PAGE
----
HC Deb 23 November 2000 vol 357 cc427-8
7. Mr. Paul Flynn (Newport, West)

If he will assess the impact of anti-smoking programmes in schools in the past 10 years. [138363]

The Parliamentary Under-Secretary of State for Education and Employment (Jacqui Smith)

My Department and the Department of Health have funded a wide range of educational materials for schools on the dangers of smoking. The latest Office for National Statistics survey, entitled "Drug Use, Smoking and Drinking Among Young Teenagers in 1999", showed that regular smoking in the 11-15 age group has decreased since 1996 from 13 per cent. to 9 per cent.

Mr. Flynn

Unfortunately, that is not the answer to my question. Has the Minister noticed that the smokebusters campaign—which was well studied, conducted over four years and intended to decrease smoking among young people—coincided with the largest ever increase in smoking among young women, presumably because of the belief that smoking aids slimming? She referred not to the past 10 years, but only to the recent decrease, which has been explained by the fact that young people are spending more money on mobile phones. We all want to achieve a decrease in addiction and the harm caused by all drugs, legal and illegal, but before we embark on more expensive anti-drug education campaigns, would not it be reasonable to make a real assessment of the effect of such campaigns and of peer pressure and fashion?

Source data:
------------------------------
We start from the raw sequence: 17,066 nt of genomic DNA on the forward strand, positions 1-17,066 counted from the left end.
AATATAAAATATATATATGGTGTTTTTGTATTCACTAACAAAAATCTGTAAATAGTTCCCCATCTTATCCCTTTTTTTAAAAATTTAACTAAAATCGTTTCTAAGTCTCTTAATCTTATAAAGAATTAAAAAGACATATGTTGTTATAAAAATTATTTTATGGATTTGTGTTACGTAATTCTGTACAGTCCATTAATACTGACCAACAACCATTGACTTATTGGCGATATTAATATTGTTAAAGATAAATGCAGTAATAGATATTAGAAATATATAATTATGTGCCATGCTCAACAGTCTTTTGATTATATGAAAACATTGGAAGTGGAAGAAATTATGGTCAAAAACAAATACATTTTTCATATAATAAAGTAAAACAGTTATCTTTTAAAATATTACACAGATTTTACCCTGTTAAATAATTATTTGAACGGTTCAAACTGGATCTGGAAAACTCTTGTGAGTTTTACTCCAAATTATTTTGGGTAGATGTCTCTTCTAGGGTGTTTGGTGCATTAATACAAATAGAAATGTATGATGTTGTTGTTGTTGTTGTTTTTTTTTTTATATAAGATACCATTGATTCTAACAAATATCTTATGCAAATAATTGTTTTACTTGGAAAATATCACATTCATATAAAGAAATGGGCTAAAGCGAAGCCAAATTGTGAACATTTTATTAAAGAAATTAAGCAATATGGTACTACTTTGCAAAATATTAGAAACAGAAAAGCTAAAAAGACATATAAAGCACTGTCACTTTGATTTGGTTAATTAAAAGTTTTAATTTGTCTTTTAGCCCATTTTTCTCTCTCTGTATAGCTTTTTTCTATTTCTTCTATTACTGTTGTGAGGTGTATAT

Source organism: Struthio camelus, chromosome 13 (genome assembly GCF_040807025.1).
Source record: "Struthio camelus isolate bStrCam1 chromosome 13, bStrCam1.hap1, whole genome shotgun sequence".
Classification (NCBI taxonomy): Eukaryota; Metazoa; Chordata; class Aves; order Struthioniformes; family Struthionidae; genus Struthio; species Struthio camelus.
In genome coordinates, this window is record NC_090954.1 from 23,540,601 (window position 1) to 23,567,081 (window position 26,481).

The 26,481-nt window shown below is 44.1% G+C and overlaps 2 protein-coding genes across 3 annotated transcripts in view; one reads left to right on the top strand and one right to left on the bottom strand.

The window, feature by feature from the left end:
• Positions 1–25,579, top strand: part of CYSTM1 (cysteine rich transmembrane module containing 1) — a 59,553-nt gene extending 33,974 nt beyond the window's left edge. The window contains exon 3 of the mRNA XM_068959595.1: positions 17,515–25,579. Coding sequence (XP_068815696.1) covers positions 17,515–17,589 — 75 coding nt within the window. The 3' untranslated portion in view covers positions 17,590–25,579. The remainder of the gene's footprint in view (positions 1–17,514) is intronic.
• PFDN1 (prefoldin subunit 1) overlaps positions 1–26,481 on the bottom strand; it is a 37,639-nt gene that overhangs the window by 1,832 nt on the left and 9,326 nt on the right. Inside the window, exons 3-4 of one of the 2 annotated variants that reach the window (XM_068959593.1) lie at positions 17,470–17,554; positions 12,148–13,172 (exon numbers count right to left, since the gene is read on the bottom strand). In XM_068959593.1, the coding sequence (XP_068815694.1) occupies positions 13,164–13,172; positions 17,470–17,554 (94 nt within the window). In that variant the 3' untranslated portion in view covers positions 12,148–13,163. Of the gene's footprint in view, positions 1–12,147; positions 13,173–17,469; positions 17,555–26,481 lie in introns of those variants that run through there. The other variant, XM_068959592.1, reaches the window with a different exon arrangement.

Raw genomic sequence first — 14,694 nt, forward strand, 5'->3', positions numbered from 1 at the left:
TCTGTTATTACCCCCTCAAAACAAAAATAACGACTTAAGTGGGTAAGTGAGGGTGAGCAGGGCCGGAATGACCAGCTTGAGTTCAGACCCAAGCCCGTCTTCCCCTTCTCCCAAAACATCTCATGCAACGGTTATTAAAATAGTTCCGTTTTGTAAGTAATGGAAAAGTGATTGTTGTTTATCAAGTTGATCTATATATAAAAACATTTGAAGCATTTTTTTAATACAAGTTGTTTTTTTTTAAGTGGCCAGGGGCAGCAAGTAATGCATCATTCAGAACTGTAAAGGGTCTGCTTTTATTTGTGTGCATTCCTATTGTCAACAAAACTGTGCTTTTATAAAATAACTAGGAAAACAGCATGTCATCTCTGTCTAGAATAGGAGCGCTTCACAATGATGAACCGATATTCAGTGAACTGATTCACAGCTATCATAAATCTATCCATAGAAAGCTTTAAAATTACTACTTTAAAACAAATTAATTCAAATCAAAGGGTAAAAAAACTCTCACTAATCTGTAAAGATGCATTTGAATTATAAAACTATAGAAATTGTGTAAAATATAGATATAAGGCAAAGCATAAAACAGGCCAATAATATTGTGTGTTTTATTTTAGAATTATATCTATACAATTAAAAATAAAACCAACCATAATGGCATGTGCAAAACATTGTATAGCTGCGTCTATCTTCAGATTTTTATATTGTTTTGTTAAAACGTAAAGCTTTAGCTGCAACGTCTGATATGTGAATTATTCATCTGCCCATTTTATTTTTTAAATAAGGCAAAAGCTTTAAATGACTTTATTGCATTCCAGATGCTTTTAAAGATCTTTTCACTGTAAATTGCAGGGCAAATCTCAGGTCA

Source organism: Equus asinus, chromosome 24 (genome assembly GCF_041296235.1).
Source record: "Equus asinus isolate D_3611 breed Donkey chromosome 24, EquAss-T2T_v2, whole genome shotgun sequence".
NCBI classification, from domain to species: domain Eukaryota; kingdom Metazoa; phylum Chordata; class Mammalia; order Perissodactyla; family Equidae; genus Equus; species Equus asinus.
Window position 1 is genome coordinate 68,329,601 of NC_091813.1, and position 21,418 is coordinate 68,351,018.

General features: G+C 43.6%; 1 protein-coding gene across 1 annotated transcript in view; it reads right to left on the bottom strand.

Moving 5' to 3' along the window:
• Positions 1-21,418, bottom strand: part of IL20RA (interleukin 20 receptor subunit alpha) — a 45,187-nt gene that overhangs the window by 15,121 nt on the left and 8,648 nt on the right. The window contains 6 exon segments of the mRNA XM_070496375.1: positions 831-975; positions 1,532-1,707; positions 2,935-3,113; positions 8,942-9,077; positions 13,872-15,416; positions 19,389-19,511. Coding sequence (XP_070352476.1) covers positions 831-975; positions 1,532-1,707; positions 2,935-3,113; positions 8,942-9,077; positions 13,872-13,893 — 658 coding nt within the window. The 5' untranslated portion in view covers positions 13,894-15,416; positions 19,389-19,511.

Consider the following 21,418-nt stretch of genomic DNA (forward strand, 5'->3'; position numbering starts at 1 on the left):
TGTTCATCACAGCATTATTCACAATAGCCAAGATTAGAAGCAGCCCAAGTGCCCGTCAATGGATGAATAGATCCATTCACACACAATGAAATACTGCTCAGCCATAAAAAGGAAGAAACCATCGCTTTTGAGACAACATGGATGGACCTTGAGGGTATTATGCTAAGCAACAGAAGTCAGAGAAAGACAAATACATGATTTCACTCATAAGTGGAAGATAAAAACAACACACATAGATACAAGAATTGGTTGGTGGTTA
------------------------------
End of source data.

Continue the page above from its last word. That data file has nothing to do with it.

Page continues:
Jacqui Smith

I agree with my hon. Friend that it is important to evaluate provision. Although I do not take a defeatist attitude to what our schools are able to achieve in educating young people, which he sometimes does in this respect, I agree that research is important. That is why the Department has agreed to commission a long—term study—a longitudinal study—to consider the impact of drug education policies in our schools. [Interruption.] There is a murmur from Conservative Members. We are commissioning the study because one was not commissioned by the previous Government.

The objectives of the study are to examine the effects of drug education from primary school age through transition to secondary school; to assess knowledge, attitudes and behaviour to age 16; and to investigate the effectiveness of drug education. I also agree with my hon. Friend that a range of issues may influence smoking activity among young people. We put smoking education in a framework for personal, social and health education, which allows schools and pupils to investigate the range of pressures on young people and how they can avoid those pressures. That is very important for achieving further success in this area.